The Protestant churches in town are doing fine.
|by Anonymous||reply 51||08/26/2013|
[quote]Catholics do have the best religious paraphernalia. Attending mass at one of these magnificent buildings while incense and beautiful anthems fill the air is an extraordinary experience.
If it's a show you want, go east. Almost any flavor of Eastern Orthodox puts the Roman Catholics to shame.
|by Anonymous||reply 52||08/26/2013|
Protestants teach you can have a personal relationship with God, so you don't need a building. Catholic cathedrals were intended as HOLY PLACES, parts of which the public were not allowed in. Furthermore, they were covered with statues and symbols because the people couldn't read, so the architecture was the lesson. They were also assembly places v. eastern religions where most of the public rituals happened outside and the temple was just shelter for the statues and they would do multiple buildings for the monks and officials.
|by Anonymous||reply 53||08/26/2013|
Girls, girls, you're all over-built.
|by Anonymous||reply 54||08/26/2013|
Mormon temples for rituals.
|by Anonymous||reply 55||08/26/2013|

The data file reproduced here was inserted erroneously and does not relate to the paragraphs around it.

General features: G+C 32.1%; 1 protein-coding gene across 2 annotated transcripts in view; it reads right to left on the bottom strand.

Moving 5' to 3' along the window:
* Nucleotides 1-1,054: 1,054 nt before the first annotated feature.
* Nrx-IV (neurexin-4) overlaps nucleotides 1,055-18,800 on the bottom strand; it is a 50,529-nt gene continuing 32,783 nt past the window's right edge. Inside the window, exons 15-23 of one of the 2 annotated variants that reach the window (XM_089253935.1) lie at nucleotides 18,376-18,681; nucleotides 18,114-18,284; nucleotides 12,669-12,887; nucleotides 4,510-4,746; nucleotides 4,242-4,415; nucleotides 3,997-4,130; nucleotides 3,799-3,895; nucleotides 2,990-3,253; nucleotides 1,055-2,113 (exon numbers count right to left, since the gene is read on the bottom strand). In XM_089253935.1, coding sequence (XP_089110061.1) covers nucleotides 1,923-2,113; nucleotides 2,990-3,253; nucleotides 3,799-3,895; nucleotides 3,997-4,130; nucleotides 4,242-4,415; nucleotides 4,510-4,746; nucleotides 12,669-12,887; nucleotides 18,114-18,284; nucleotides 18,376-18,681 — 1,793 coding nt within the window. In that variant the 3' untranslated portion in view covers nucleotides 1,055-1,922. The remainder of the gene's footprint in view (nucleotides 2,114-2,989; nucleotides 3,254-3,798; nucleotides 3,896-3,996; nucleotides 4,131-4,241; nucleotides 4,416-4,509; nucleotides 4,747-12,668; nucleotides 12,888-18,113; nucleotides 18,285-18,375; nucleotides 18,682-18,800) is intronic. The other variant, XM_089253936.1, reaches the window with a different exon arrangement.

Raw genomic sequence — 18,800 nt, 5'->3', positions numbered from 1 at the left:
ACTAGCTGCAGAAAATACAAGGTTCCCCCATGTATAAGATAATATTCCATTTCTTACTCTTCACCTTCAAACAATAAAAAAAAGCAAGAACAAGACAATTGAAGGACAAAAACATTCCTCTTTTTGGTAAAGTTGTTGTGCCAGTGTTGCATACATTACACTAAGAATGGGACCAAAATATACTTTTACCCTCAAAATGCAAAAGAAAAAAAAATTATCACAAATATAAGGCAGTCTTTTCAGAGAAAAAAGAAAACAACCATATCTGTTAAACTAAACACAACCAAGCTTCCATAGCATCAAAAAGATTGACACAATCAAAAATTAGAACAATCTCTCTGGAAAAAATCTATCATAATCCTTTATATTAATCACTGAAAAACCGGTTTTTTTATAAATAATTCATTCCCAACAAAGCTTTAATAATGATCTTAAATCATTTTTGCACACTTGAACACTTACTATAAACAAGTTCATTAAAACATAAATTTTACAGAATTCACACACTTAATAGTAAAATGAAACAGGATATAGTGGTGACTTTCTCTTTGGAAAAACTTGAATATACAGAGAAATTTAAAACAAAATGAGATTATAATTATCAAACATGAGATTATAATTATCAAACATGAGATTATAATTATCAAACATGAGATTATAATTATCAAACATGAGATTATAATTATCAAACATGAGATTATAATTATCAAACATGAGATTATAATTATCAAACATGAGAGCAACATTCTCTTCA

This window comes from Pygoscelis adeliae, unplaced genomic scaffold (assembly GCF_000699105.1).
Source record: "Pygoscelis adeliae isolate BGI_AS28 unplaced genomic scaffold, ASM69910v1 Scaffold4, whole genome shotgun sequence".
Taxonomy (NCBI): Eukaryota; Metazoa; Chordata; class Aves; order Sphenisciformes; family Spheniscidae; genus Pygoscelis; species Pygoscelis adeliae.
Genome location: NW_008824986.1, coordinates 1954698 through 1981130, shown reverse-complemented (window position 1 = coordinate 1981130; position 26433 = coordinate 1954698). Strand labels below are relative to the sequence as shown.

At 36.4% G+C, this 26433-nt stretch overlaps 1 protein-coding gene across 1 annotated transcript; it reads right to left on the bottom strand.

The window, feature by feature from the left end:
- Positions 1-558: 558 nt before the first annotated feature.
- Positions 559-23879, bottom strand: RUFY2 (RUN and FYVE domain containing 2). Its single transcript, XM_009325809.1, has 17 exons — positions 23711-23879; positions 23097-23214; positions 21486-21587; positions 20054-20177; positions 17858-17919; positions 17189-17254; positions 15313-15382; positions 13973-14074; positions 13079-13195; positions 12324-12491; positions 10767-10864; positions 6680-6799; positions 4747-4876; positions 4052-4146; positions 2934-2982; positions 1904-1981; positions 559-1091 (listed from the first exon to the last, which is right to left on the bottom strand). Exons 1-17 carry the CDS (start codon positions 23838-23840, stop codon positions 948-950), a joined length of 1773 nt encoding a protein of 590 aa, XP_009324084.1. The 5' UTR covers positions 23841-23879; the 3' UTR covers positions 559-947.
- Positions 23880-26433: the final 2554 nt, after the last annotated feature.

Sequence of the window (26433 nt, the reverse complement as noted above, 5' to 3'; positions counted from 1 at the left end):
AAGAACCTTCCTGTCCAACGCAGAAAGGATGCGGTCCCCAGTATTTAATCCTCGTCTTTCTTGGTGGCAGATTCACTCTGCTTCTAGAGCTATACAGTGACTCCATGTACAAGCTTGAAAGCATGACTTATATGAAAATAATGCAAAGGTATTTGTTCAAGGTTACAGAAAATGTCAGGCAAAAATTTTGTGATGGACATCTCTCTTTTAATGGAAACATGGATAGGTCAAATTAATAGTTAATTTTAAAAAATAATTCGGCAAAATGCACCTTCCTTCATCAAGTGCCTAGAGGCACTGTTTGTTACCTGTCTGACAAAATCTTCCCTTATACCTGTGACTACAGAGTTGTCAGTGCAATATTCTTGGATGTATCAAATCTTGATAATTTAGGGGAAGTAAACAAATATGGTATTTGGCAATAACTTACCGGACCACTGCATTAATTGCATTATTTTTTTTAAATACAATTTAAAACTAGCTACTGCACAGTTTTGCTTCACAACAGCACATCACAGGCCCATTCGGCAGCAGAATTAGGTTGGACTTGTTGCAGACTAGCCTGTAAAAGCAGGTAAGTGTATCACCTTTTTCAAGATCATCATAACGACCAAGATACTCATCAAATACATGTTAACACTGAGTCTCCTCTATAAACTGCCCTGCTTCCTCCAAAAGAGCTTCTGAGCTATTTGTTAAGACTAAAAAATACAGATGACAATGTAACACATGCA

Actually, the best architecture around the world is in schools, but in general the public are not allowed to visit them.
|by Anonymous||reply 56||08/26/2013|
A big part of Cathedrals was revenue. Politics, and my spire is bigger than yours.
|by Anonymous||reply 57||08/26/2013|
r56 being an Architect, and being unaware of that, perhaps you could clarify.
Some university architecture is pretty phenomenal, but so is the architecture of a lot of other kinds of institutions not to mention the private sector.
Plus I've never been turned away when visiting buildings at schools.
Or are you talking about the difference between vernacular (all that ivy and faux continental) and design (Mies and his ITT campus?)
|by Anonymous||reply 58||08/26/2013|
Oh R10 you crack me up! You know as well as the rest of us that Episcoples aren't a real religion at all!
|by Anonymous||reply 59||08/26/2013|
Has anyone read Ken Follett's historical novel, Pillars of the Earth? Or seen the mini series of the same name? Actually, I liked the book much better, because it was such a thoroughly researched historical novel, and it really demonstrated thru a work of fiction, how these great cathedrals evolved.
They were a departure from the basilicas that were eastern in their influence. St. Peter's in Rome is a good example of a basilica. The Chartres Cathedral, and Notre Dame in Paris, are a stark contrast to that. These Cathedrals were build in the 12th and 13th centuries and that in itself is a very remarkable achievement. I may be wrong, but I believe the earliest examples were in France.
|by Anonymous||reply 60||08/26/2013|
r59, go back to thumping your Bible. The Anglicans/Episcopals are right up there with the Catholics and the Orthodox in the Big 3 of Christianity.
|by Anonymous||reply 61||08/27/2013|